‘What the abuse did to me was it actually created somebody that I didn’t like … I lost who I was, and this was the thing: I became somebody that I didn’t really want to become.’
Throughout his teenage years, Norm was sexually abused many times by several men. The two worst offenders both worked for government departments in the small New South Wales town where Norm lived in the 1960s and 1970s.
The first of them, Greg Bailey, used his connections to dig into Norm’s background, learning all about the violent home that Norm had recently escaped from.
‘He preyed on me … He was just an evil person. He made me do things to him. He was extremely just a nasty person, how he cornered me in a situation and I couldn’t get away from him.’
Bailey abused Norm three times, starting when Norm was 13 and ending two years later when Norm ‘bit his penis and told him to eff off’. Around this time the second abuser, Michael Hewson, stepped in. Norm ran into him one day in the toilets of the local public library.
‘When I walked around the corner he was standing in there, masturbating, and because I got a fright, I got a shock … I froze there, and I don’t know why I didn’t go back into the library but I froze there.’
The next thing Norm knew, he was dragged into one of the cubicles and assaulted. Afterwards, he ran home. What he didn’t know at the time was that Hewson followed him and found out where he lived. When Norm came out of the house later he saw Hewson sitting in his car.
‘And I didn’t know what to do, and I still don’t know why I didn’t say anything, now, why I didn’t tell somebody about it. And I think it was because of the embarrassment of what had happened. And then once he knew where I lived he then continually kept parking his car and waiting for me.’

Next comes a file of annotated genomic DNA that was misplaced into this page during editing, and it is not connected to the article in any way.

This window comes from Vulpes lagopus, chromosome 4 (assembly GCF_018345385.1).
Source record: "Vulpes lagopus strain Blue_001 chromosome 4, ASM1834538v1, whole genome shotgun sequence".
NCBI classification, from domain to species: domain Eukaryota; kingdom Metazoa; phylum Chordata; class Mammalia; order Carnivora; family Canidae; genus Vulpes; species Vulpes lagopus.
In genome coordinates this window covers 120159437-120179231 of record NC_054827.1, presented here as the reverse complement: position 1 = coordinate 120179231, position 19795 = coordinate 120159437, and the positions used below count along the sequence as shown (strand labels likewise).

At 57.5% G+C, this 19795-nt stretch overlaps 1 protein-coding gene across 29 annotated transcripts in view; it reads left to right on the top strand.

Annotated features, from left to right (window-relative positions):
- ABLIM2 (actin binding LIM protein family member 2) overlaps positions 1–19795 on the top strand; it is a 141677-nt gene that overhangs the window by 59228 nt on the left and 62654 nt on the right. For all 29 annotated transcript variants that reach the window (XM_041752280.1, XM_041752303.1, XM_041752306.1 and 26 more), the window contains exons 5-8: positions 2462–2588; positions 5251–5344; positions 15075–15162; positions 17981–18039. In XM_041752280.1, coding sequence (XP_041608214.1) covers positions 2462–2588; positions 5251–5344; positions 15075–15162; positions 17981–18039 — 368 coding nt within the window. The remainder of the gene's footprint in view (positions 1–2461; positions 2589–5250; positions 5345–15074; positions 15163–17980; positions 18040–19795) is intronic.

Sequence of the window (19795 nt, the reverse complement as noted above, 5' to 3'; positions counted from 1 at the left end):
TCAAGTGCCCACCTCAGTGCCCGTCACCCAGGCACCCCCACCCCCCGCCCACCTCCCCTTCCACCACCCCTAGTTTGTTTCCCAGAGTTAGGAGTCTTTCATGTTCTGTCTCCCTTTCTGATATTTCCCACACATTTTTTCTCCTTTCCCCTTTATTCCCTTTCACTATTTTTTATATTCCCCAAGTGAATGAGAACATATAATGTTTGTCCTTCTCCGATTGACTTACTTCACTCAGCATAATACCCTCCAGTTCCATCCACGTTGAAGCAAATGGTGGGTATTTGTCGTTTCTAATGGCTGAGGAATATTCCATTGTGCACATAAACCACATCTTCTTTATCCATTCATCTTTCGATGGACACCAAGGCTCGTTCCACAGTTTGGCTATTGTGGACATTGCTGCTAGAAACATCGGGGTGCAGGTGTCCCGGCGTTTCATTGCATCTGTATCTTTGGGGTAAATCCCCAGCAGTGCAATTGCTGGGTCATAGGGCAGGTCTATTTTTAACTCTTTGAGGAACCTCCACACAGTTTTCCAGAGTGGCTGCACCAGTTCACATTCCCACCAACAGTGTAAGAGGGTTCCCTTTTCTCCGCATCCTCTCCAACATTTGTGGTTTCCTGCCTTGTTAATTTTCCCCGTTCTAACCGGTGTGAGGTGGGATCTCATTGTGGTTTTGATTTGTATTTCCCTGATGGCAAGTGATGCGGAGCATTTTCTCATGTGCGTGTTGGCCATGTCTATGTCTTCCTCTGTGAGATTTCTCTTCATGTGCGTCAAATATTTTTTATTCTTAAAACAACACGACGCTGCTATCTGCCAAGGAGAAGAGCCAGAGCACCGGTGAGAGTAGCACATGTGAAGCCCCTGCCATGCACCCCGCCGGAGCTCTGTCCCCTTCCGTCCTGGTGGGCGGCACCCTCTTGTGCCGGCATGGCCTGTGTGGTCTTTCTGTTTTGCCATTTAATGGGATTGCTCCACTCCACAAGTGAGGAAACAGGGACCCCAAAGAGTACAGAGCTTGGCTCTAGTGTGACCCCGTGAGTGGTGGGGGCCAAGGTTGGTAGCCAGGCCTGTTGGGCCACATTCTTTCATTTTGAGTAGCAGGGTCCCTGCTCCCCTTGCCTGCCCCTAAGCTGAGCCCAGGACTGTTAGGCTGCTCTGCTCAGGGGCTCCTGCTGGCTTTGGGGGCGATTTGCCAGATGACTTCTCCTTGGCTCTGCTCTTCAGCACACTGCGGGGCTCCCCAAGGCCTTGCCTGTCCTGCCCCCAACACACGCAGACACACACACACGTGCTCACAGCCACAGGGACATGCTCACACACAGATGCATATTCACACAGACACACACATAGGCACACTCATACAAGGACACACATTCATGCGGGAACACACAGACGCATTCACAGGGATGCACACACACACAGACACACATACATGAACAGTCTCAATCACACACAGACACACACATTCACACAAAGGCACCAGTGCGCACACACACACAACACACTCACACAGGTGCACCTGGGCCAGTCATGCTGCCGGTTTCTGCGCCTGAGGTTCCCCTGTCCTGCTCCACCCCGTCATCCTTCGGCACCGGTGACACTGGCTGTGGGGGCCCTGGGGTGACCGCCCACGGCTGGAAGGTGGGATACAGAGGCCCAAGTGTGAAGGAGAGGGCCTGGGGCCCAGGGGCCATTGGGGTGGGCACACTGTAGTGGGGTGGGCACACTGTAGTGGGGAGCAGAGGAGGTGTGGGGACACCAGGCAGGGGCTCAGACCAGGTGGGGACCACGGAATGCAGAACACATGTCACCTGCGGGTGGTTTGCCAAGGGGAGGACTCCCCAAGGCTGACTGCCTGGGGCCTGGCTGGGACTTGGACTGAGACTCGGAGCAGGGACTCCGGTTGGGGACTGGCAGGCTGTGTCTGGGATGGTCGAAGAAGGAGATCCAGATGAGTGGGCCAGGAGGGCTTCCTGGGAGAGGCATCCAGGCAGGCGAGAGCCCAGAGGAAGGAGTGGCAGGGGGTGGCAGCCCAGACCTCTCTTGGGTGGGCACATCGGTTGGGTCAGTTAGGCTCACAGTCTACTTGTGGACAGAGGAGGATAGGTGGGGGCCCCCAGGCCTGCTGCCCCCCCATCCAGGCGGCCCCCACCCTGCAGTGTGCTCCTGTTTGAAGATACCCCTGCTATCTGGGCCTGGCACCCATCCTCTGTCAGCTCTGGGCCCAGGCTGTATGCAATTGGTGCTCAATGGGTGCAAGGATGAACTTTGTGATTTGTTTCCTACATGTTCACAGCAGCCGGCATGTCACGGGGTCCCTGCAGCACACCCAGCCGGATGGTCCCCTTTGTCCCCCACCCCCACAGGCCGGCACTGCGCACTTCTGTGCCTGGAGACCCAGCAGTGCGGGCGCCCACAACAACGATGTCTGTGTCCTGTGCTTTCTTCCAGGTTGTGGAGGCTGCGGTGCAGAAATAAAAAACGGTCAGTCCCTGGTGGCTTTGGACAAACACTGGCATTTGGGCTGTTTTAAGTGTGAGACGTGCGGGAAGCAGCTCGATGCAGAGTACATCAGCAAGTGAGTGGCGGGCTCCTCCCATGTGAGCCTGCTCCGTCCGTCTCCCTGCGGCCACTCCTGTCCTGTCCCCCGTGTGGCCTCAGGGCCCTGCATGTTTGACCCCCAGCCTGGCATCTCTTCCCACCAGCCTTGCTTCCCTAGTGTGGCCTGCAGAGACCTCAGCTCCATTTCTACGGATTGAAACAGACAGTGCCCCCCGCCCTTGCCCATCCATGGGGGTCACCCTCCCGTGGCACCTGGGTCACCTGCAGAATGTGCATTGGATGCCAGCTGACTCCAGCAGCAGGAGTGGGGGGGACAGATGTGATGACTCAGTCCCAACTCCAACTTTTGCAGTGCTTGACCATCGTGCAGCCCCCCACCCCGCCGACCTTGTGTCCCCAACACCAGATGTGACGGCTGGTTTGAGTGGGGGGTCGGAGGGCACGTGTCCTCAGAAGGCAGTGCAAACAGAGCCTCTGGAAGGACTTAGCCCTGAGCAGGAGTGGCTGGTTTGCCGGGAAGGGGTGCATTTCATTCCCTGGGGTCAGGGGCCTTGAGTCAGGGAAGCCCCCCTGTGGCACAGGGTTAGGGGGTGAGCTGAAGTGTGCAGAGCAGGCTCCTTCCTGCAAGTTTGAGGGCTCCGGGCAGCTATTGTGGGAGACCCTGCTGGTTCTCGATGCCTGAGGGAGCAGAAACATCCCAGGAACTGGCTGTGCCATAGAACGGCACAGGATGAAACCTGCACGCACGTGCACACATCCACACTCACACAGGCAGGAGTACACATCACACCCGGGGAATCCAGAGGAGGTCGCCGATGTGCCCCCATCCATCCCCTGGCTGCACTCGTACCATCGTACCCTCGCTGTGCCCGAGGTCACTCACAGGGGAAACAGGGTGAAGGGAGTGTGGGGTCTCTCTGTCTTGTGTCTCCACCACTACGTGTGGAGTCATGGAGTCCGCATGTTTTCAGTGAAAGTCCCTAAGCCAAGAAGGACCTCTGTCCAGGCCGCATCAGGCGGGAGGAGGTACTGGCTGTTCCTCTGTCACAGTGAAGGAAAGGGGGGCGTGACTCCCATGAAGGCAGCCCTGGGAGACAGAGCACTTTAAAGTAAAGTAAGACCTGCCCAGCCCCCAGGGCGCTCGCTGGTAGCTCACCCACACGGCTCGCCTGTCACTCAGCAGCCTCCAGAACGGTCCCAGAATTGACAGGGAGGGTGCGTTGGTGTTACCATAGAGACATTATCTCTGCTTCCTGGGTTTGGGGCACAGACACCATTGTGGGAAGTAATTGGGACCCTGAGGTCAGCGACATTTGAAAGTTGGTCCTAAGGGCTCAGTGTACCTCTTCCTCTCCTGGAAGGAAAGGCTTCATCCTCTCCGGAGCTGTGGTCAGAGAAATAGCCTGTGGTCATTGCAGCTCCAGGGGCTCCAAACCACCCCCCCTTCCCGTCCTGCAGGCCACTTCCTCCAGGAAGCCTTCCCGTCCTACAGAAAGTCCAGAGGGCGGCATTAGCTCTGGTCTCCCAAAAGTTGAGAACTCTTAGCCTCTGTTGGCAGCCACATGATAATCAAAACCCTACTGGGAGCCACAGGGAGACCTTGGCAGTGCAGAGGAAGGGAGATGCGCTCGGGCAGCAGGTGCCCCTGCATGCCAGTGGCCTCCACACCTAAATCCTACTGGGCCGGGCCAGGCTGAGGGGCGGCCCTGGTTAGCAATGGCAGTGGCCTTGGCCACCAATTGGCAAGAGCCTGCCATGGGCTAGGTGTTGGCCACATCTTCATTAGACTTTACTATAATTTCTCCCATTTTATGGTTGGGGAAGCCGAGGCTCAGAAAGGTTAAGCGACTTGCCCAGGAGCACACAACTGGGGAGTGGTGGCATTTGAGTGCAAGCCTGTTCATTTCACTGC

Eventually Hewson managed to corner Norm. He then bribed him with marijuana and Scotch, gradually pushing him towards heavier drinking, more drugs and more abuse. As the months passed, Hewson became increasingly controlling, instructing Norm on the sex acts he wanted him to perform.
Norm lost his power and his sense of self, and eventually, when he was almost 20 years old, he decided he couldn’t take it anymore and reported Hewson to police. Hewson was dealing drugs at the time, so Norm decided to mention that too.
‘I thought in my mind, if I tell them about his drugs at the same time I’m telling them about the abuse, they’ll know that that’s true so they’re going to believe me about the other. In my own mind, that’s what I thought.’
Norm thought wrong. The police said to him, ‘Well you would have wanted it anyway’. They charged Hewson with drug offences but never questioned him about the sexual assaults. So Norm tried to pursue the matter with the federal police and Hewson’s boss. They dismissed his complaint, saying that they couldn’t do anything unless he produced some evidence.
In a final effort to get some kind of justice, Norm confronted Hewson in person. ‘He said, “You wanted it. If you didn’t want it you wouldn’t have continued it on so long”. I know that’s not true now, but back then I was too split up with the drug-taking … It had just spiralled out of control.’
Norm was only 20 at the time, addled by drugs and conflicted about his sexuality. ‘Before any of the abuse started,’ he reflected, ‘I don’t think I was gay. I became gay because of what he did’.
He moved to the city and worked as a prostitute to fund his drug habit. Over the next decade he fell into a ‘black hole’ where he was hospitalised for overdoses and attempts on his own life.
About 10 years ago Norm managed to overcome his drug habit and he’s been clean ever since. The abuse, however, remains a part of him. Sometimes counsellors and friends try to tell him to move on. Norm wishes that he could but knows that he can’t.
‘Every day he’s there, but what I do is I actually then push him there and I do other things around it. But at night I still – he’s there. And it never goes away. Like when I look in the mirror I hate what I see. I hate who’s there but I can’t change that.’
Still, he has his techniques for managing himself and they’re working well. Recently he found the strength to speak to some lawyers about taking legal action against his abusers. He’s hoping this might be a step towards some kind of justice and peace of mind.